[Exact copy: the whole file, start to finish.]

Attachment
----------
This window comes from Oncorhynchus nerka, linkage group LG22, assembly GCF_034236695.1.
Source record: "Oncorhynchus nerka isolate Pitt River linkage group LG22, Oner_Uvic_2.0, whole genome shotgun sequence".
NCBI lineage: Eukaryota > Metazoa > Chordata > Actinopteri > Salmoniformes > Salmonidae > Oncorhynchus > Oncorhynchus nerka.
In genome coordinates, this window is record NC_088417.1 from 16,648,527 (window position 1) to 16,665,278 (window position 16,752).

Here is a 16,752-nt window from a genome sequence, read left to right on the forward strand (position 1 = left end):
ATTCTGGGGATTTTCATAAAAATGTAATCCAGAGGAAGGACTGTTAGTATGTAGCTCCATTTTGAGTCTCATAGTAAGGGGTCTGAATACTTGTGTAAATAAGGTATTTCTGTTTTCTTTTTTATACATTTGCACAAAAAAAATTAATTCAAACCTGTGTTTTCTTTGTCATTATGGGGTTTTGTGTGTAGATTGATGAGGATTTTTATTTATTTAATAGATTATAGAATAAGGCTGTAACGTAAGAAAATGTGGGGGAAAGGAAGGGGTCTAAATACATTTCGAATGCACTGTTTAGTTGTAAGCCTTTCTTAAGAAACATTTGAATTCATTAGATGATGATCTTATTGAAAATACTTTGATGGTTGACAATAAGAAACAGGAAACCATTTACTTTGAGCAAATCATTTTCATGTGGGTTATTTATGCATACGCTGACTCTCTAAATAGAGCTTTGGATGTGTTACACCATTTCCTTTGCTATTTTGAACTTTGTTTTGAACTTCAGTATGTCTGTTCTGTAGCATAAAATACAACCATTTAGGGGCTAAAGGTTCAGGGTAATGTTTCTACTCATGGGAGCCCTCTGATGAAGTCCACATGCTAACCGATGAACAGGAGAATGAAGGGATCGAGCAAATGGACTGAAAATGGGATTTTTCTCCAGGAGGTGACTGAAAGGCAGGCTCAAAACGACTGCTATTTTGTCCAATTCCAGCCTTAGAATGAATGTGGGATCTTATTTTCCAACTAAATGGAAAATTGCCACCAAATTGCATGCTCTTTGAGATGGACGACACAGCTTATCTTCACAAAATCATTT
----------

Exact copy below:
This window comes from Oncorhynchus nerka, linkage group LG22, assembly GCF_034236695.1.
Source record: "Oncorhynchus nerka isolate Pitt River linkage group LG22, Oner_Uvic_2.0, whole genome shotgun sequence".
NCBI lineage: Eukaryota > Metazoa > Chordata > Actinopteri > Salmoniformes > Salmonidae > Oncorhynchus > Oncorhynchus nerka.
In genome coordinates, this window is record NC_088417.1 from 16,648,527 (window position 1) to 16,665,278 (window position 16,752).

Here is a 16,752-nt window from a genome sequence, read left to right on the forward strand (position 1 = left end):
ATTCTGGGGATTTTCATAAAAATGTAATCCAGAGGAAGGACTGTTAGTATGTAGCTCCATTTTGAGTCTCATAGTAAGGGGTCTGAATACTTGTGTAAATAAGGTATTTCTGTTTTCTTTTTTATACATTTGCACAAAAAAAATTAATTCAAACCTGTGTTTTCTTTGTCATTATGGGGTTTTGTGTGTAGATTGATGAGGATTTTTATTTATTTAATAGATTATAGAATAAGGCTGTAACGTAAGAAAATGTGGGGGAAAGGAAGGGGTCTAAATACATTTCGAATGCACTGTTTAGTTGTAAGCCTTTCTTAAGAAACATTTGAATTCATTAGATGATGATCTTATTGAAAATACTTTGATGGTTGACAATAAGAAACAGGAAACCATTTACTTTGAGCAAATCATTTTCATGTGGGTTATTTATGCATACGCTGACTCTCTAAATAGAGCTTTGGATGTGTTACACCATTTCCTTTGCTATTTTGAACTTTGTTTTGAACTTCAGTATGTCTGTTCTGTAGCATAAAATACAACCATTTAGGGGCTAAAGGTTCAGGGTAATGTTTCTACTCATGGGAGCCCTCTGATGAAGTCCACATGCTAACCGATGAACAGGAGAATGAAGGGATCGAGCAAATGGACTGAAAATGGGATTTTTCTCCAGGAGGTGACTGAAAGGCAGGCTCAAAACGACTGCTATTTTGTCCAATTCCAGCCTTAGAATGAATGTGGGATCTTATTTTCCAACTAAATGGAAAATTGCCACCAAATTGCATGCTCTTTGAGATGGACGACACAGCTTATCTTCACAAAATCATTT